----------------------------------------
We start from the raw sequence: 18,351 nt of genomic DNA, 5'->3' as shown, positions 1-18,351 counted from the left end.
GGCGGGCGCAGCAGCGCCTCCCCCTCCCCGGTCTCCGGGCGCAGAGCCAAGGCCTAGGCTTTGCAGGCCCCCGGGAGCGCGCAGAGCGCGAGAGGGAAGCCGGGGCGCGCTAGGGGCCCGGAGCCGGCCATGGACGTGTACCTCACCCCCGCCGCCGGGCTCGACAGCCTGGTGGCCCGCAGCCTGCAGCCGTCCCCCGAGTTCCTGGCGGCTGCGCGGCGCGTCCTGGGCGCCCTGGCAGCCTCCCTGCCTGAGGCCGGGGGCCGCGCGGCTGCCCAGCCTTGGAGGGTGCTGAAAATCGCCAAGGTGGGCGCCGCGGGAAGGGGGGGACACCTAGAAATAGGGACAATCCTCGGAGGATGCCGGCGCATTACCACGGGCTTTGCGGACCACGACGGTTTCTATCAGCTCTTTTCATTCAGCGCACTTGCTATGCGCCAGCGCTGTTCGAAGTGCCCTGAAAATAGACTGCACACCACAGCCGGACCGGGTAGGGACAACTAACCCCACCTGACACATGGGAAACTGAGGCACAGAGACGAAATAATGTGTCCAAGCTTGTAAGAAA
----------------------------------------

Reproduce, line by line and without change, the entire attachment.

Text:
We start from the raw sequence: 18,351 nt of genomic DNA, 5'->3' as shown, positions 1-18,351 counted from the left end.
GGCGGGCGCAGCAGCGCCTCCCCCTCCCCGGTCTCCGGGCGCAGAGCCAAGGCCTAGGCTTTGCAGGCCCCCGGGAGCGCGCAGAGCGCGAGAGGGAAGCCGGGGCGCGCTAGGGGCCCGGAGCCGGCCATGGACGTGTACCTCACCCCCGCCGCCGGGCTCGACAGCCTGGTGGCCCGCAGCCTGCAGCCGTCCCCCGAGTTCCTGGCGGCTGCGCGGCGCGTCCTGGGCGCCCTGGCAGCCTCCCTGCCTGAGGCCGGGGGCCGCGCGGCTGCCCAGCCTTGGAGGGTGCTGAAAATCGCCAAGGTGGGCGCCGCGGGAAGGGGGGGACACCTAGAAATAGGGACAATCCTCGGAGGATGCCGGCGCATTACCACGGGCTTTGCGGACCACGACGGTTTCTATCAGCTCTTTTCATTCAGCGCACTTGCTATGCGCCAGCGCTGTTCGAAGTGCCCTGAAAATAGACTGCACACCACAGCCGGACCGGGTAGGGACAACTAACCCCACCTGACACATGGGAAACTGAGGCACAGAGACGAAATAATGTGTCCAAGCTTGTAAGAAA